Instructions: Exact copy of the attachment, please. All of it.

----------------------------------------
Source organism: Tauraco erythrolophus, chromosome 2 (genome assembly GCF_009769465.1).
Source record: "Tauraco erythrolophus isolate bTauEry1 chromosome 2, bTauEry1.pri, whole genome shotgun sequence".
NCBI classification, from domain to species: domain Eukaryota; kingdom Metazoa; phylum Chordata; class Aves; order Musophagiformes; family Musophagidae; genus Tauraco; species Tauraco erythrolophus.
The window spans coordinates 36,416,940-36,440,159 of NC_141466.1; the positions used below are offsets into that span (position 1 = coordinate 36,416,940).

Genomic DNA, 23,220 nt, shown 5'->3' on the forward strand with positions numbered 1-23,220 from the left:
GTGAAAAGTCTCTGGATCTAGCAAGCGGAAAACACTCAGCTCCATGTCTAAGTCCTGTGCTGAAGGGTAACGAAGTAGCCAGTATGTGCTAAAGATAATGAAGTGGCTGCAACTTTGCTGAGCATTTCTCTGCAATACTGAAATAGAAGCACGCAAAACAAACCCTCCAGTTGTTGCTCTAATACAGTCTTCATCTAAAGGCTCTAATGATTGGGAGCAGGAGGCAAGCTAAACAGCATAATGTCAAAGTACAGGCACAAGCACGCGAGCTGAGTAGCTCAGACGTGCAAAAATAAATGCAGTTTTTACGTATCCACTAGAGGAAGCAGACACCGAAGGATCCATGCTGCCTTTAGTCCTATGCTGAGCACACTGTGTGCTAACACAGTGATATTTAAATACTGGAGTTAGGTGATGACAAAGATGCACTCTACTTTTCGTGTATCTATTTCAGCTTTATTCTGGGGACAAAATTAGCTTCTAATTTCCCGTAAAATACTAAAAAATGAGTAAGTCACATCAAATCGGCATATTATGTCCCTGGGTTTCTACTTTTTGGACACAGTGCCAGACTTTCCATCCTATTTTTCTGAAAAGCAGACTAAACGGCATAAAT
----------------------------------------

Source organism: Tauraco erythrolophus, chromosome 2 (genome assembly GCF_009769465.1).
Source record: "Tauraco erythrolophus isolate bTauEry1 chromosome 2, bTauEry1.pri, whole genome shotgun sequence".
NCBI classification, from domain to species: domain Eukaryota; kingdom Metazoa; phylum Chordata; class Aves; order Musophagiformes; family Musophagidae; genus Tauraco; species Tauraco erythrolophus.
The window spans coordinates 36,416,940-36,440,159 of NC_141466.1; the positions used below are offsets into that span (position 1 = coordinate 36,416,940).

Genomic DNA, 23,220 nt, shown 5'->3' on the forward strand with positions numbered 1-23,220 from the left:
GTGAAAAGTCTCTGGATCTAGCAAGCGGAAAACACTCAGCTCCATGTCTAAGTCCTGTGCTGAAGGGTAACGAAGTAGCCAGTATGTGCTAAAGATAATGAAGTGGCTGCAACTTTGCTGAGCATTTCTCTGCAATACTGAAATAGAAGCACGCAAAACAAACCCTCCAGTTGTTGCTCTAATACAGTCTTCATCTAAAGGCTCTAATGATTGGGAGCAGGAGGCAAGCTAAACAGCATAATGTCAAAGTACAGGCACAAGCACGCGAGCTGAGTAGCTCAGACGTGCAAAAATAAATGCAGTTTTTACGTATCCACTAGAGGAAGCAGACACCGAAGGATCCATGCTGCCTTTAGTCCTATGCTGAGCACACTGTGTGCTAACACAGTGATATTTAAATACTGGAGTTAGGTGATGACAAAGATGCACTCTACTTTTCGTGTATCTATTTCAGCTTTATTCTGGGGACAAAATTAGCTTCTAATTTCCCGTAAAATACTAAAAAATGAGTAAGTCACATCAAATCGGCATATTATGTCCCTGGGTTTCTACTTTTTGGACACAGTGCCAGACTTTCCATCCTATTTTTCTGAAAAGCAGACTAAACGGCATAAAT